Financial markets are starting to price in less dire consequences arising from the Covid-19 pandemic.
Few doubt New Zealand and much of the world are in a major economic downturn, but recent price action suggests there is some cause for optimism.
While it's early days, some confidence has been taken from declining rates of infection in many parts of the world, and from New Zealand's success in eliminating the virus.
That's been reflected in currency, bond, commodities and share markets.
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"When we first went into lockdown, no one really knew how long this process would last," BNZ market strategist Jason Wong said.
"We have managed to eliminate Covid-19, which has meant a swift end to the restrictions, so the current situation we are now in is probably the best scenario you could have imagined two months ago," he said.
The New Zealand dollar slumped to US57c in late March, when it looked like the global economy was about to disappear down a big hole.
Now that it is showing signs it might climb out, the NZ dollar is picking up.
The Kiwi this week traded near US66c - up US9c from its late March level.
The sharemarket's S&P/NZX50 had slumped to 8498 points when concerns about the outbreak were at their worst.
Today the index has roared back to 11,278 - less than 1000 points short of its all-time high.
In the debt markets, the likelihood of interest rates going negative has diminished, although the overnight indexed swaps market suggests it could still fall to zero by the middle of next year from 0.25 per cent at present.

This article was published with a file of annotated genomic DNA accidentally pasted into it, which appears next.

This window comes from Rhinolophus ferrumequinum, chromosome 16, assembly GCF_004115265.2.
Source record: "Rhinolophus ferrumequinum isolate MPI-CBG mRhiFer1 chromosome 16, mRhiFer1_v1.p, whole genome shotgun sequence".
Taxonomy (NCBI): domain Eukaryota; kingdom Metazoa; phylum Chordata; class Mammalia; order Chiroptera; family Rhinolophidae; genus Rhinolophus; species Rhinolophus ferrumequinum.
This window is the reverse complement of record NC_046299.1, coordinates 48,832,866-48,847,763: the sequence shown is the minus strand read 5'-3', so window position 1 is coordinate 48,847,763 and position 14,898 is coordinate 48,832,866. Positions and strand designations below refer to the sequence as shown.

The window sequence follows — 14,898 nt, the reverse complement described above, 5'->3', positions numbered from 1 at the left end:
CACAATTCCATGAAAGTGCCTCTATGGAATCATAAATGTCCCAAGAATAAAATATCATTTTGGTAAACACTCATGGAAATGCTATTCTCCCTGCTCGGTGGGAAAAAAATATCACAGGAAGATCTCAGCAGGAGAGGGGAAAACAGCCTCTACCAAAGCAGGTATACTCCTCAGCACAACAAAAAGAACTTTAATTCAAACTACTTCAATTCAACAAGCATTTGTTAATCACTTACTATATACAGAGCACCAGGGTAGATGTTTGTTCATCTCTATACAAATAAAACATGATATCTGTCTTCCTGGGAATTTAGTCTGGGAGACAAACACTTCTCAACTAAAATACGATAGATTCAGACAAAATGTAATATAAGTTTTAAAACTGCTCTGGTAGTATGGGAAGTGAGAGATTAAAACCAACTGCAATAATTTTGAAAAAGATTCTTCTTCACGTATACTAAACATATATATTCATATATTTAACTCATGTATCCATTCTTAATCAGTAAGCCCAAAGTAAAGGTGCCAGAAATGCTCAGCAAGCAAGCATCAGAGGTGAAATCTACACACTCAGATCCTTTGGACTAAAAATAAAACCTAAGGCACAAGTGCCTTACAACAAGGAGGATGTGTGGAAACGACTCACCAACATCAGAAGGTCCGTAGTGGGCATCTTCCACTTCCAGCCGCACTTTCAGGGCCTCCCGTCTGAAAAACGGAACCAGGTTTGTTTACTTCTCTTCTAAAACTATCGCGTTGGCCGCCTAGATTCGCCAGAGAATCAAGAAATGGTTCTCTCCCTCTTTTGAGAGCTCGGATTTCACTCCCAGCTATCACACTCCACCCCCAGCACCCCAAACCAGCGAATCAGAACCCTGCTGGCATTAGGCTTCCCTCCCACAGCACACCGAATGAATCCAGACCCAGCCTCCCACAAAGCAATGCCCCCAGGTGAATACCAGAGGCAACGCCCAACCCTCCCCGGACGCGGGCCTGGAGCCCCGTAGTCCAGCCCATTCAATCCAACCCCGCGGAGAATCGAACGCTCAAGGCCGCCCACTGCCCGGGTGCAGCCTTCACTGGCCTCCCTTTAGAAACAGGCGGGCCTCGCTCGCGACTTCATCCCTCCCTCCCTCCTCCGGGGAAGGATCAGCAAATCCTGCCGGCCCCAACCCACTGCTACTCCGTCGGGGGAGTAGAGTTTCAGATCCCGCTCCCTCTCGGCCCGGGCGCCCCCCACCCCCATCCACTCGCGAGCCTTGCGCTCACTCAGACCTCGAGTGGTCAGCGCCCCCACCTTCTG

The yield curve has turned slightly more positive, which is seen as an encouraging, albeit tentative, early sign.
The two-year swap rate sits at 0.25 per cent and the 10-year swaps at 0.86 per cent, and the difference between the two has widened by 15 basis points over the past fortnight.
The Reserve Bank, which initially spent $1.8 billion a week on buying government bonds to keep a lid on interest rates, has pulled back, although it still spends a hefty $1 billion a week to support the market and keep interest rates low.
Financial market strategists are turning to the high-frequency data - outside of the normal run of the mill statistics - to get a steer.
Strategists said US weekly job claims data, power usage, and information from Google and Apple points to conditions being serious but less dire than was first thought.
Around the world the growth in Covid-19 cases has slowed in the major countries - China, the US, UK and Europe - although emerging countries such as Brazil are still firmly in its grip.
"Europe is opening up and you can see that in the high-frequency data," Wong said.
"Risk assets are being bid up and we are seeing that in equity markets, commodities, and the commodities-based currencies, such as the New Zealand and Australian dollars," he said.
Westpac senior markets strategist Imre Speizer said earlier expectations of analysts all around the world were overly gloomy.
"That's not to say that the reality is good. It's just not as bad as those overly pessimistic forecasts."
He said the Reserve Bank had tapered its bond buying, but in a slight, gradual manner.
"At $1b at the moment, it feels about right - enough to hold the market steady," he said.
"The market stabilised and they quite rightly calibrated at what they feel might be the right number."
If the data continues to beat "depressed" expectations, Speizer said the local market would back away expectations of a lower official cash rate.
It was clear that equity markets had priced in a catastrophe in March.
"I don't know if we quite got a catastrophe, so they are right to bounce off their lows."
Speizer said that while difficulties remained, the outlook was less bleak.
The "wall" of Government support here and around the world was higher than ever before and was not going to go away in hurry, he said.
"That's a fundamental factor that is going to play out for quite a while yet."